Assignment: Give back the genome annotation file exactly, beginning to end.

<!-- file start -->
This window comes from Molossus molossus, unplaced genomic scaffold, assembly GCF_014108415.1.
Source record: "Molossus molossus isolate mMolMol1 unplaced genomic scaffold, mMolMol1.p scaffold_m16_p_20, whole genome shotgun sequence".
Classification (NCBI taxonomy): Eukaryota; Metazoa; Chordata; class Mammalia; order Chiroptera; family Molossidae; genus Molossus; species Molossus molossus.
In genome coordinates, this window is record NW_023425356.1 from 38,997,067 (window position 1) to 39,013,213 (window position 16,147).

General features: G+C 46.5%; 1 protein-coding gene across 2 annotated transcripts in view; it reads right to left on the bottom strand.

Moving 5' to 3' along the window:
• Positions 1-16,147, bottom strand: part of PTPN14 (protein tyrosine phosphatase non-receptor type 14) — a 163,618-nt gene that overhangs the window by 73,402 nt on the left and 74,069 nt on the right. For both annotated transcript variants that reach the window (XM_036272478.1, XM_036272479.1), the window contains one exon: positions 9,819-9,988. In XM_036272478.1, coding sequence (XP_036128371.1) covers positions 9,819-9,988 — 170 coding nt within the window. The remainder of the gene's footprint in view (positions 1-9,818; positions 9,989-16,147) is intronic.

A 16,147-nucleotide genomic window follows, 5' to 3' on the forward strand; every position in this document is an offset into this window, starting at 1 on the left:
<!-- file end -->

This window comes from Molossus molossus, unplaced genomic scaffold, assembly GCF_014108415.1.
Source record: "Molossus molossus isolate mMolMol1 unplaced genomic scaffold, mMolMol1.p scaffold_m16_p_20, whole genome shotgun sequence".
Classification (NCBI taxonomy): Eukaryota; Metazoa; Chordata; class Mammalia; order Chiroptera; family Molossidae; genus Molossus; species Molossus molossus.
In genome coordinates, this window is record NW_023425356.1 from 38,997,067 (window position 1) to 39,013,213 (window position 16,147).

General features: G+C 46.5%; 1 protein-coding gene across 2 annotated transcripts in view; it reads right to left on the bottom strand.

Moving 5' to 3' along the window:
• Positions 1-16,147, bottom strand: part of PTPN14 (protein tyrosine phosphatase non-receptor type 14) — a 163,618-nt gene that overhangs the window by 73,402 nt on the left and 74,069 nt on the right. For both annotated transcript variants that reach the window (XM_036272478.1, XM_036272479.1), the window contains one exon: positions 9,819-9,988. In XM_036272478.1, coding sequence (XP_036128371.1) covers positions 9,819-9,988 — 170 coding nt within the window. The remainder of the gene's footprint in view (positions 1-9,818; positions 9,989-16,147) is intronic.

A 16,147-nucleotide genomic window follows, 5' to 3' on the forward strand; every position in this document is an offset into this window, starting at 1 on the left: